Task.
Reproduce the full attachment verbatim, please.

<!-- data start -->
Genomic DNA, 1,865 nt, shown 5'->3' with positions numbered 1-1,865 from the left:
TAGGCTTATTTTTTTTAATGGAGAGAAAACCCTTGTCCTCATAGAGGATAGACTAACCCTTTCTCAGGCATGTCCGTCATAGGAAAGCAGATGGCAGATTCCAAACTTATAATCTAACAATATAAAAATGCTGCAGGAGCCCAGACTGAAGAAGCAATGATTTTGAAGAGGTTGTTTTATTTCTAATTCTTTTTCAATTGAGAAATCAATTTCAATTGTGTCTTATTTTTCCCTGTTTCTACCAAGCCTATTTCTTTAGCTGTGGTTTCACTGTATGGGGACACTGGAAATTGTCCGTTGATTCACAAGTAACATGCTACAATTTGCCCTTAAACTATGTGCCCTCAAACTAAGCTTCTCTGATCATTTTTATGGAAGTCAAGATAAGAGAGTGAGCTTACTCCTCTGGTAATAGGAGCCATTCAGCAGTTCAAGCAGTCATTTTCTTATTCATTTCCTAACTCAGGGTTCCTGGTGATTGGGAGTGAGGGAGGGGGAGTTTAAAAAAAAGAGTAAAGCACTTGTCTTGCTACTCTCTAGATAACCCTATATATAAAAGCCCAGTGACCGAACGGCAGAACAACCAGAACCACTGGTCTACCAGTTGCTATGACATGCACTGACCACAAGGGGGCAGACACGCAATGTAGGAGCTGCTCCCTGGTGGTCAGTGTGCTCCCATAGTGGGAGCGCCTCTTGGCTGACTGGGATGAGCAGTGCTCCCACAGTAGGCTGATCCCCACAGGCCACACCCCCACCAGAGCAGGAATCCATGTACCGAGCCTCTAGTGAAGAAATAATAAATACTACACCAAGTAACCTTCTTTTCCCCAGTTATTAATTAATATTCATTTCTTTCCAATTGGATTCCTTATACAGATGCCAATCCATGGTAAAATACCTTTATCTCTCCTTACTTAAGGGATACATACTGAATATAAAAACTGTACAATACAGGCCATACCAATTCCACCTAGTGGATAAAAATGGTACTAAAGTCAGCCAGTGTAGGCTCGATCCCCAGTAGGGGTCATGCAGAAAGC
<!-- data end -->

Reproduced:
Genomic DNA, 1,865 nt, shown 5'->3' with positions numbered 1-1,865 from the left:
TAGGCTTATTTTTTTTAATGGAGAGAAAACCCTTGTCCTCATAGAGGATAGACTAACCCTTTCTCAGGCATGTCCGTCATAGGAAAGCAGATGGCAGATTCCAAACTTATAATCTAACAATATAAAAATGCTGCAGGAGCCCAGACTGAAGAAGCAATGATTTTGAAGAGGTTGTTTTATTTCTAATTCTTTTTCAATTGAGAAATCAATTTCAATTGTGTCTTATTTTTCCCTGTTTCTACCAAGCCTATTTCTTTAGCTGTGGTTTCACTGTATGGGGACACTGGAAATTGTCCGTTGATTCACAAGTAACATGCTACAATTTGCCCTTAAACTATGTGCCCTCAAACTAAGCTTCTCTGATCATTTTTATGGAAGTCAAGATAAGAGAGTGAGCTTACTCCTCTGGTAATAGGAGCCATTCAGCAGTTCAAGCAGTCATTTTCTTATTCATTTCCTAACTCAGGGTTCCTGGTGATTGGGAGTGAGGGAGGGGGAGTTTAAAAAAAAGAGTAAAGCACTTGTCTTGCTACTCTCTAGATAACCCTATATATAAAAGCCCAGTGACCGAACGGCAGAACAACCAGAACCACTGGTCTACCAGTTGCTATGACATGCACTGACCACAAGGGGGCAGACACGCAATGTAGGAGCTGCTCCCTGGTGGTCAGTGTGCTCCCATAGTGGGAGCGCCTCTTGGCTGACTGGGATGAGCAGTGCTCCCACAGTAGGCTGATCCCCACAGGCCACACCCCCACCAGAGCAGGAATCCATGTACCGAGCCTCTAGTGAAGAAATAATAAATACTACACCAAGTAACCTTCTTTTCCCCAGTTATTAATTAATATTCATTTCTTTCCAATTGGATTCCTTATACAGATGCCAATCCATGGTAAAATACCTTTATCTCTCCTTACTTAAGGGATACATACTGAATATAAAAACTGTACAATACAGGCCATACCAATTCCACCTAGTGGATAAAAATGGTACTAAAGTCAGCCAGTGTAGGCTCGATCCCCAGTAGGGGTCATGCAGAAAGC